Preacher vol. 4: Ancient History (SC edition) – Garth Ennis

3 out of 5

If ever there was an embarrassing example of “I liked this when I was younger,” it might be the side series collected in this Preacher volume.  I remember really being blown away by the intensity of these comics over a decade ago, or whenever I first read them (late teens, early twenties); and some of that remains: The brutality of The Saint of Killers downfall; the true-to-life desperation of Arseface’s origin; the jaw-droppingly blunt taking-the-piss-out-of-the-hero-stereotype in The Good Ole Boys one shot – but in rereading it now, while some of that effect remains, and I got some chuckles from the funny bits, ‘Ancieny History’ unfortunately compresses one of the central problems with a lot of Garth’s writing: That it celebrates the same thing it vilifies.

Besides the overt religion conversation prompted by Preacher, kicking around in its wake is very often a contemplation on masculinity, and violence as a solution… not to mention how those two crossover.  There’s definitely some very purposeful and smart irony regarding those concepts and how they’re applied, and where it’s not ironic, on the whole Preacher makes it work thanks to the way its humanized its characters.  The writerly flaws are thus shared by its fictional character outlets; the writer’s potential flaws are human ones, expressed, in Preacher, by humans.

But Ancient History is lacking Jesse, or Cassidy, or Tulip.  And when you take out that context, along with it goes the irony.  And so Saint’s revenge wants to show the outcome of a life of violence while seeing it as a cool, badass way to shoot first and ask questions never, and our good ol’ boys are deplorable characters for whom we’re intended to cheer fuk yeah when they demean the manly man and bed the broad.

Arseface’s oneshot escapes these criticisms: It ends up being one of Garth’s better works, digging deep into a character type – the teen loser – we might universally look down upon, and making his travails equally tragic, touching, stupid, and hilarious.  ‘Thereby hangs a tale’ gets me every time.  Sandwiched between the uneven SOK four parter and the frustratingly ignorant Jody and T.C. oneshot is what makes this collection average out to three stars.

And now, in brief:

History covers how the Saint of Killers became just that, as: He was once a man.  This is the centerpiece of the collection, taking up half the trade, and is appropriately what Ennis dedicated his intro to: To stating that this is his chance to do the epic Western, a la Unforgiven.  And he gets there, mostly.  Steve Pugh’s grizzled artwork takes us through the characters downfall – especially effective is the final bullet that damns him – and then Carlos Ezquerra steps in for an issue where the Saint is sent to Hell.  And that’s where the book becomes a bit shaky.  It’s entertaining, without a doubt, but Ennis takes the opportunity to switch into jokey Ennis format, and it undercuts the intensity if the story severely.  Not to mention that when it lets loose again, the violence feels comic book (including bright, bright red blood) and not at all the savagery more rightfully associated with the character.  When Pugh returns for the last issue, and the Saint’s initial outlet back on terra firma, the strip looks rushed: streamlined to glory shots of non-sensical violence.  A valid intro, but it would’ve been interesting to see Garth stick to its viciousness throughout.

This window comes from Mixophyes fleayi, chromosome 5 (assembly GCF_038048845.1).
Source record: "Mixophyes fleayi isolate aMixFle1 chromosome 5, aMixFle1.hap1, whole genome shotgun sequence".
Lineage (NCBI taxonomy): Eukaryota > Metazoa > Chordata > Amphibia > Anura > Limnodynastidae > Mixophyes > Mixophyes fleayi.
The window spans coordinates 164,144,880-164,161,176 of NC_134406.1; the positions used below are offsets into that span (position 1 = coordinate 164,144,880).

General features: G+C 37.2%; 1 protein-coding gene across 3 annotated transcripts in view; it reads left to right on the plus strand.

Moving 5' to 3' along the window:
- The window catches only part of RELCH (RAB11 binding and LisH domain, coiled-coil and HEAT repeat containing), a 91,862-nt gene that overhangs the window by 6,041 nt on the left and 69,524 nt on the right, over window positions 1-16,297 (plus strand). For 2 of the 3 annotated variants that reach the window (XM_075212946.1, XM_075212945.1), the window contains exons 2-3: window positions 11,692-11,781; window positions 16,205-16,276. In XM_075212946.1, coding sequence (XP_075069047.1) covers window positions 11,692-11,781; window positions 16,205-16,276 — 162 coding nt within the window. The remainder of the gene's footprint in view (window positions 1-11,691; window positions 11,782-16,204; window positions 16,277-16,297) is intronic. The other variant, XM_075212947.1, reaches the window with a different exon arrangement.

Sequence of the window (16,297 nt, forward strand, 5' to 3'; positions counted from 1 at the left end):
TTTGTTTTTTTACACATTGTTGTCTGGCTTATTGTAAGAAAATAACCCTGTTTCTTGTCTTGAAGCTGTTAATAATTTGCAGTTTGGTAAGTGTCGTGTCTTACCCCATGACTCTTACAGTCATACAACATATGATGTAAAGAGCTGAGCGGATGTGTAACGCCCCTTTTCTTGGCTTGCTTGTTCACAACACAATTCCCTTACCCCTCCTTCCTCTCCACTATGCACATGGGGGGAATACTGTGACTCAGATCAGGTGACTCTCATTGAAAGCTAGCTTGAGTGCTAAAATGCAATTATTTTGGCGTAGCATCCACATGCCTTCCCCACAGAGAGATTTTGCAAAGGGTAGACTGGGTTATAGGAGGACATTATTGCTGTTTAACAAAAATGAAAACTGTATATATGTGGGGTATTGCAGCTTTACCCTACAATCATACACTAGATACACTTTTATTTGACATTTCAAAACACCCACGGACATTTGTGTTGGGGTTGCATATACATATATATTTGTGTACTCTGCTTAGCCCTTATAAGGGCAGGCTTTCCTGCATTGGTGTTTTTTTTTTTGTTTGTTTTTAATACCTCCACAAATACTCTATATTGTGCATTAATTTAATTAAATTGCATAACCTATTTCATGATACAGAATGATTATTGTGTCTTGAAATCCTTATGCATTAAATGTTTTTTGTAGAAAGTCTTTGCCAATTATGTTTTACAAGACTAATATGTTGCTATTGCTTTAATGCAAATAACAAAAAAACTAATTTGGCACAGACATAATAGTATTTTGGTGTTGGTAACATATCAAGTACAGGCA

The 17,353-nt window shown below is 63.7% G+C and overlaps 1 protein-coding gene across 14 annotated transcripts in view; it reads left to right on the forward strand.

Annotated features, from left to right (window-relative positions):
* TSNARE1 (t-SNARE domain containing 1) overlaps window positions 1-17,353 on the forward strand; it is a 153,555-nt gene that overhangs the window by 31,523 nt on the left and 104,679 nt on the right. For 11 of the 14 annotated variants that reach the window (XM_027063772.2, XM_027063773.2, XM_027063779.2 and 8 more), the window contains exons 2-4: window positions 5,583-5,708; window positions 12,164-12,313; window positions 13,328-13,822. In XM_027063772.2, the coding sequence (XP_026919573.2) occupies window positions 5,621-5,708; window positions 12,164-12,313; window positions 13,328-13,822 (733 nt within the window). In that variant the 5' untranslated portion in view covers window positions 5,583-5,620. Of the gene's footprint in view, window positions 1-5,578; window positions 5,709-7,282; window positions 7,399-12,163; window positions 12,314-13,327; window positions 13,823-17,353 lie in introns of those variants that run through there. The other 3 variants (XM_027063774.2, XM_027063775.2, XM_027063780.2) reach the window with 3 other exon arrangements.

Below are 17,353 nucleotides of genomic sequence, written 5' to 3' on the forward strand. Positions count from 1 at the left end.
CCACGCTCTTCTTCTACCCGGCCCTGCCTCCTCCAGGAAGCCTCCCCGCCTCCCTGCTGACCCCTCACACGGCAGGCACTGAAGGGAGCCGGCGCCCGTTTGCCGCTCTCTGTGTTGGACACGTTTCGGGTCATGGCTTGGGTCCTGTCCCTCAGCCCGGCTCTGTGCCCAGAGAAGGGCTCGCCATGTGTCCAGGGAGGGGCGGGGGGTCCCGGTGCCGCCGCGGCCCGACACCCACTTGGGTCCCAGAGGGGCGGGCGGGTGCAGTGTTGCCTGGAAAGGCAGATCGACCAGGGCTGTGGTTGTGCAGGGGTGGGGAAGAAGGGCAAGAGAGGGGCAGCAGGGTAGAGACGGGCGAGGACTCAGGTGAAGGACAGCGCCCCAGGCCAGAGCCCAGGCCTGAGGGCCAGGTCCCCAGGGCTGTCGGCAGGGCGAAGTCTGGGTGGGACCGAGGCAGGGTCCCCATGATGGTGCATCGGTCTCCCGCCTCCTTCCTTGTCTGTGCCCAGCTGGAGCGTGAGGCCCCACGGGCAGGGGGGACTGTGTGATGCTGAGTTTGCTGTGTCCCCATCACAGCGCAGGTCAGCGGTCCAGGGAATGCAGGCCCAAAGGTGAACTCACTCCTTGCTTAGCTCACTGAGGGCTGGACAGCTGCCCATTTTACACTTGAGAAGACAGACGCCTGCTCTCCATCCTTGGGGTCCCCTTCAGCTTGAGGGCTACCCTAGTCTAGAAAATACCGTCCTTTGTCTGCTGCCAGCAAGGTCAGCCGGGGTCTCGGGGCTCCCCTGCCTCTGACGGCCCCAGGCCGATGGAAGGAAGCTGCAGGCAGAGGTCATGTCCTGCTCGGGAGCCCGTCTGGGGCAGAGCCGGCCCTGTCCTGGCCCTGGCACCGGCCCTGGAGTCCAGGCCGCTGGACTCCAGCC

Next, Richard Case illustrates Araeface’s origin – ‘The Tale of You-Know-Who’ – from a Nirvana-obsessed slacker teen to botched-suicide medical miracle.  As told in the main Preacher series, Arse’s shotgun mishap is a gag; here, Ennis ratchets the abusive Dad stereotype up to a million, and paints Arseface – whom I believe remains nameless, a subtley effective choice – into a hopeless corner.  We get it.  We get that he has no options, no real support.  That it ends on a happy go lucky note is genius, and an example of when Garth’s particular love/hate with fate produces the right balance of depravity and smarts.

And lastly, the tale I’ve derided: The Good Old Boys, again by Ezquerra.  I’ve already picked this apart above, but let me clarify one thing: The story is hilarious.  Ennis essentially tosses the worst people on Earth in the middle of a B action movie and then lets it explode apart around them.  A scene around a campfire with T.C. and a dog must’ve made Garth giggle for hours when he dreamed it up.  And without context, this would read like Ennis’ Rifle Brigade adventures: Unawares and offensive goofballs up to all sorts of nonsense.  But, again, there is the context, of Preacher; using this particular duo in this humorous fashion just doesn’t sit well with the emotions they represent in the book.  Which is unfair, I guess, since the story is funny otherwise, but that feeling is what kept me from settling in to the story.

I would never deny the Preacher experience of any comic reader.  But I’m glad that my tastes have expanded, exposing the misguidedness of several aspects in the story, which are especially highlighted in this collection.